REWIRE: Transforming School Culture

Steve Gruenert & Todd Whitaker have skillfully addressed a topic that can often seem nebulous to an educator—school culture.  The authors establish the difference in a school’s climate and its culture:  “climate is around us . . . while culture is part of us.”  The reader is reminded that the school culture will never be changed by simply adjusting the environment; true school improvement (cultural change) comes when internal change comes to stakeholders within the school climate.

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Chapter 4 asks the $64,000 question – What type of culture do you want?”   Educators often tell me that they desire to see a “change in culture” within their school; admittedly I am often left hanging—the question is obvious.  What new culture is desired?  The authors identify various types of school culture, encouraging school leaders to identify their present state as well as target a new type of culture.

Closing the Gap

Michael Fullan is an internationally recognized authority on educational reform.  His ideas have informed the thinking of thousands of educators in many countries.  His long list of published works includes The New Meaning of Educational Change, published in its 4th edition in 2007.  This summer, while reading Chapter 3, “Insights Into the Change Process,” I scribbled in the margin of my book “Wow, I don’t agree!”  Let’s take a look at the statement in Fullan’s book that caused me to write that and a connection that I believe exists to an issue we are discussing often today, the Common Core Standards.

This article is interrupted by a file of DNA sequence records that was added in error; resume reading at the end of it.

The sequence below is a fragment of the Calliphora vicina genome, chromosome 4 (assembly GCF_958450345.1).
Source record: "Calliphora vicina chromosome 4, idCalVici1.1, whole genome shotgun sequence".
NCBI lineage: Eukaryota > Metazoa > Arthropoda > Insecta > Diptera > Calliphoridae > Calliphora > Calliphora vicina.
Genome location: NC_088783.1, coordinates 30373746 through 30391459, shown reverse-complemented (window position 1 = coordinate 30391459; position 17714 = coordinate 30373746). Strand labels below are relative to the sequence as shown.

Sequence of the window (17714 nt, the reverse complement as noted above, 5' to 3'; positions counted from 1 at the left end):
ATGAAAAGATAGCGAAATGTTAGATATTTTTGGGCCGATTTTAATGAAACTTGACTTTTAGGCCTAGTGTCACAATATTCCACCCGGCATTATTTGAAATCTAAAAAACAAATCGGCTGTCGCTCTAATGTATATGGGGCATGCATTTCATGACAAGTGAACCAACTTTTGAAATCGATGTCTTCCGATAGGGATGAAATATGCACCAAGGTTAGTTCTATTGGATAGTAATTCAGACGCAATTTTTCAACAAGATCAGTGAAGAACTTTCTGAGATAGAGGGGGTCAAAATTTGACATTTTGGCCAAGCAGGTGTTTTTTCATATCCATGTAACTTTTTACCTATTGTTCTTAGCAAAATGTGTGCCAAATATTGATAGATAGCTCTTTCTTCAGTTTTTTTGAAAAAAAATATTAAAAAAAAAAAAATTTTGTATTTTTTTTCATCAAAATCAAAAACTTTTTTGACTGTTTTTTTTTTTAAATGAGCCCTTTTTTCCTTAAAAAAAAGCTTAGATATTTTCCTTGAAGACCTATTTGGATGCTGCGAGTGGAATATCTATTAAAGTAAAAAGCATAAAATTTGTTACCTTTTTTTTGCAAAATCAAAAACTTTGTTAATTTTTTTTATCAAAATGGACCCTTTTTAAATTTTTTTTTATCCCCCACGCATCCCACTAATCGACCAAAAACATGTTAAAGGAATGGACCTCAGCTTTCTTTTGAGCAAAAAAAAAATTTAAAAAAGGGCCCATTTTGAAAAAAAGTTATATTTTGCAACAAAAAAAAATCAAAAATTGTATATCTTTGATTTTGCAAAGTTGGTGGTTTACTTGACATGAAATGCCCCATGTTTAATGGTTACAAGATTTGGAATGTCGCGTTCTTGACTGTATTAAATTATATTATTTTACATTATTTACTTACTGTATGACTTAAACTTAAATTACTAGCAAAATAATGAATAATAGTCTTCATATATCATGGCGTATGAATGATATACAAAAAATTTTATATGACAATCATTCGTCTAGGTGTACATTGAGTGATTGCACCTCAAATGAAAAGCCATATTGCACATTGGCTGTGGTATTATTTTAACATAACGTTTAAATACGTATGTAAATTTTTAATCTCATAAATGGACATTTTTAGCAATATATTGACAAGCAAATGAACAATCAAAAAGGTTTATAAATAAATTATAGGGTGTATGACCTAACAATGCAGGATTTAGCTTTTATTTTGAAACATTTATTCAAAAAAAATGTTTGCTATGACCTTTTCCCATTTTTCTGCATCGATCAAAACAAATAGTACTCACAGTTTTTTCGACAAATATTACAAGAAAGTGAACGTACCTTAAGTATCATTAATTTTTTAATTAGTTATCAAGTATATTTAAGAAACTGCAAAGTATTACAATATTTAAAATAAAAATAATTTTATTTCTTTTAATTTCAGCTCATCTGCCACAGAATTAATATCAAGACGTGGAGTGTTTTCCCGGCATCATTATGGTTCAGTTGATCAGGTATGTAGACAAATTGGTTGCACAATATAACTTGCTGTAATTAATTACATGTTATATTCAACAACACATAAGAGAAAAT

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In Chapter 3, Mr. Fullan (2007) lists ten “elements of successful change.”  He expands each of the ten elements with explanation that is often insightful and challenging.  My copy of the book is filled with highlights and my personal notes, most in agreement.  What, then, prompted me to write “Wow, I don’t agree!”

Teaching in the Christian School, Part 2

Today’s post is continued from Tuesday.  If you missed it, be sure to check it out here.

Next, let us consider service in a Christian school from the viewpoint of teacher efficiency and effectiveness. Every teacher has available to him what I call “Package X.” This package consists of the sum total of his intelligence, knowledge, mental acumen, skills, drive, stamina, enthusiasm, etc. The Christian teacher will be able to do a much more effective job in the Christian school because, for the most part, certain prerequisites for a profitable teaching/learning situation are met, such as acceptable student behavior and discipline, openness and responsiveness, nonhostile attitudes, inclination toward Christian precepts and philosophy.

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While none of the above can be taken for granted, it is a matter of record and experience that in these areas a marked difference exists between the Christian and the public school. In the Christian school, a greater portion of “Package X” can, therefore, be expended in the actual teaching, molding, and guiding of the learner rather than in enforcing discipline, overcoming hostility, establishing one’s own credibility, and all too often attempting merely to survive in a place that resembles a battlefield rather than a classroom. Clearly, if a teacher must concern himself with such challenges, little time or energy is left for actual teaching.

Teaching in the Christian School, Part 1

Knowing the commitment of Bob Jones University to the cause of Christian education and its desire to place into Christian schools as many qualified teachers as possible, a letter writer recently asked me to comment on the apparent inconsistency of its position with Matthew 5:13-16.

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This passage identifies the Christian as the salt of the earth, the light of the world, and the city set on a hill. To withdraw our influence from the public schools and leave their teachers and students without a Christian witness, she stated, seemed to render ineffective the Christian’s role defined in the above verses.